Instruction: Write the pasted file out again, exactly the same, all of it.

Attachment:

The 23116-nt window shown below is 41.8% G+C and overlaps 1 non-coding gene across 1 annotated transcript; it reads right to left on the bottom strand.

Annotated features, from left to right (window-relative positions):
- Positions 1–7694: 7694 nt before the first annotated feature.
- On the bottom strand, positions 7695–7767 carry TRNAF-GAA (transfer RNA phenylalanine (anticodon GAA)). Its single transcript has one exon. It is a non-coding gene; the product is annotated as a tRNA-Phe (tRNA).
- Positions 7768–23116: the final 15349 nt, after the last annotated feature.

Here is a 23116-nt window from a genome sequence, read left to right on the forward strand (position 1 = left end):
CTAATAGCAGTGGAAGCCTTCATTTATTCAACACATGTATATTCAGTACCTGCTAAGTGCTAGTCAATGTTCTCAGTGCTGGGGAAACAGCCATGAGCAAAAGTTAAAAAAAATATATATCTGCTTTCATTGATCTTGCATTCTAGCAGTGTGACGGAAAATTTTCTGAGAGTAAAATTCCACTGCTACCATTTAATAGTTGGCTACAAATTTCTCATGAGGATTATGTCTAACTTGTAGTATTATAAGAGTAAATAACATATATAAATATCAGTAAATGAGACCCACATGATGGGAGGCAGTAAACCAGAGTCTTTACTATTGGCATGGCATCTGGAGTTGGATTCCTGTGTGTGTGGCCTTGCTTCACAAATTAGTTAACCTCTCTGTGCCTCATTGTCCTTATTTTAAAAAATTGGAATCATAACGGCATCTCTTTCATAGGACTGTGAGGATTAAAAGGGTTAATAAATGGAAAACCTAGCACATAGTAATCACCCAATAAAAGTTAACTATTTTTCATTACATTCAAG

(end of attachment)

The 23116-nt window shown below is 41.8% G+C and overlaps 1 non-coding gene across 1 annotated transcript; it reads right to left on the bottom strand.

Annotated features, from left to right (window-relative positions):
- Positions 1–7694: 7694 nt before the first annotated feature.
- On the bottom strand, positions 7695–7767 carry TRNAF-GAA (transfer RNA phenylalanine (anticodon GAA)). Its single transcript has one exon. It is a non-coding gene; the product is annotated as a tRNA-Phe (tRNA).
- Positions 7768–23116: the final 15349 nt, after the last annotated feature.

Here is a 23116-nt window from a genome sequence, read left to right on the forward strand (position 1 = left end):
CTAATAGCAGTGGAAGCCTTCATTTATTCAACACATGTATATTCAGTACCTGCTAAGTGCTAGTCAATGTTCTCAGTGCTGGGGAAACAGCCATGAGCAAAAGTTAAAAAAAATATATATCTGCTTTCATTGATCTTGCATTCTAGCAGTGTGACGGAAAATTTTCTGAGAGTAAAATTCCACTGCTACCATTTAATAGTTGGCTACAAATTTCTCATGAGGATTATGTCTAACTTGTAGTATTATAAGAGTAAATAACATATATAAATATCAGTAAATGAGACCCACATGATGGGAGGCAGTAAACCAGAGTCTTTACTATTGGCATGGCATCTGGAGTTGGATTCCTGTGTGTGTGGCCTTGCTTCACAAATTAGTTAACCTCTCTGTGCCTCATTGTCCTTATTTTAAAAAATTGGAATCATAACGGCATCTCTTTCATAGGACTGTGAGGATTAAAAGGGTTAATAAATGGAAAACCTAGCACATAGTAATCACCCAATAAAAGTTAACTATTTTTCATTACATTCAAG